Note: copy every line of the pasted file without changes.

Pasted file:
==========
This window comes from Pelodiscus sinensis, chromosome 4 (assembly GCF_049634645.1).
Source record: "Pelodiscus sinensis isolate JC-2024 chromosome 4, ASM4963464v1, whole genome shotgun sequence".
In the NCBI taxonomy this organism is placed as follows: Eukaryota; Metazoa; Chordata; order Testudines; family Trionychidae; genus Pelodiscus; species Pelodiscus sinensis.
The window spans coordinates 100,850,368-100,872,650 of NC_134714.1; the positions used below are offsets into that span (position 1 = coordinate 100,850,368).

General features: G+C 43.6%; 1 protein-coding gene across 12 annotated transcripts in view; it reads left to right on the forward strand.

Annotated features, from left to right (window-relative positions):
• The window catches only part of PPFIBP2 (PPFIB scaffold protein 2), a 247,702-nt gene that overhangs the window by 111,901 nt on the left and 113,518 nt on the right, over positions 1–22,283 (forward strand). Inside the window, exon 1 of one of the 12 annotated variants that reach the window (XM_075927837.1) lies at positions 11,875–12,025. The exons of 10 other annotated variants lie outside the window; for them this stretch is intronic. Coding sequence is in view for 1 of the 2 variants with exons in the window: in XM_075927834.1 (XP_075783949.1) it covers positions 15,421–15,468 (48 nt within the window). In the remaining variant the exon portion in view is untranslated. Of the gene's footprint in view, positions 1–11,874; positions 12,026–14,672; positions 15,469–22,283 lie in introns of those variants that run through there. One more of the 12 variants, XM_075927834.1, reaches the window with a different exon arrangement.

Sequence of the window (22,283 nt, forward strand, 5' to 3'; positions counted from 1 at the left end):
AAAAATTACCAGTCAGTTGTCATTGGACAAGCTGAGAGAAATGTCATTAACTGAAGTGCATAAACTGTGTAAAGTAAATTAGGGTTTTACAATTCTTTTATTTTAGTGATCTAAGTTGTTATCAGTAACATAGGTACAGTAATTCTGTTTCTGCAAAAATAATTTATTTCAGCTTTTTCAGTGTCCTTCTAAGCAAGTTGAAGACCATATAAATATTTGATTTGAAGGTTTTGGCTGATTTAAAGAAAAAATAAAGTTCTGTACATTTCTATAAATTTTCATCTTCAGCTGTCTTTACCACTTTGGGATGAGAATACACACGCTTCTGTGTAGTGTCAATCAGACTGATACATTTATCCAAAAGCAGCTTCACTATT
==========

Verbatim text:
This window comes from Pelodiscus sinensis, chromosome 4 (assembly GCF_049634645.1).
Source record: "Pelodiscus sinensis isolate JC-2024 chromosome 4, ASM4963464v1, whole genome shotgun sequence".
In the NCBI taxonomy this organism is placed as follows: Eukaryota; Metazoa; Chordata; order Testudines; family Trionychidae; genus Pelodiscus; species Pelodiscus sinensis.
The window spans coordinates 100,850,368-100,872,650 of NC_134714.1; the positions used below are offsets into that span (position 1 = coordinate 100,850,368).

General features: G+C 43.6%; 1 protein-coding gene across 12 annotated transcripts in view; it reads left to right on the forward strand.

Annotated features, from left to right (window-relative positions):
• The window catches only part of PPFIBP2 (PPFIB scaffold protein 2), a 247,702-nt gene that overhangs the window by 111,901 nt on the left and 113,518 nt on the right, over positions 1–22,283 (forward strand). Inside the window, exon 1 of one of the 12 annotated variants that reach the window (XM_075927837.1) lies at positions 11,875–12,025. The exons of 10 other annotated variants lie outside the window; for them this stretch is intronic. Coding sequence is in view for 1 of the 2 variants with exons in the window: in XM_075927834.1 (XP_075783949.1) it covers positions 15,421–15,468 (48 nt within the window). In the remaining variant the exon portion in view is untranslated. Of the gene's footprint in view, positions 1–11,874; positions 12,026–14,672; positions 15,469–22,283 lie in introns of those variants that run through there. One more of the 12 variants, XM_075927834.1, reaches the window with a different exon arrangement.

Sequence of the window (22,283 nt, forward strand, 5' to 3'; positions counted from 1 at the left end):
AAAAATTACCAGTCAGTTGTCATTGGACAAGCTGAGAGAAATGTCATTAACTGAAGTGCATAAACTGTGTAAAGTAAATTAGGGTTTTACAATTCTTTTATTTTAGTGATCTAAGTTGTTATCAGTAACATAGGTACAGTAATTCTGTTTCTGCAAAAATAATTTATTTCAGCTTTTTCAGTGTCCTTCTAAGCAAGTTGAAGACCATATAAATATTTGATTTGAAGGTTTTGGCTGATTTAAAGAAAAAATAAAGTTCTGTACATTTCTATAAATTTTCATCTTCAGCTGTCTTTACCACTTTGGGATGAGAATACACACGCTTCTGTGTAGTGTCAATCAGACTGATACATTTATCCAAAAGCAGCTTCACTATT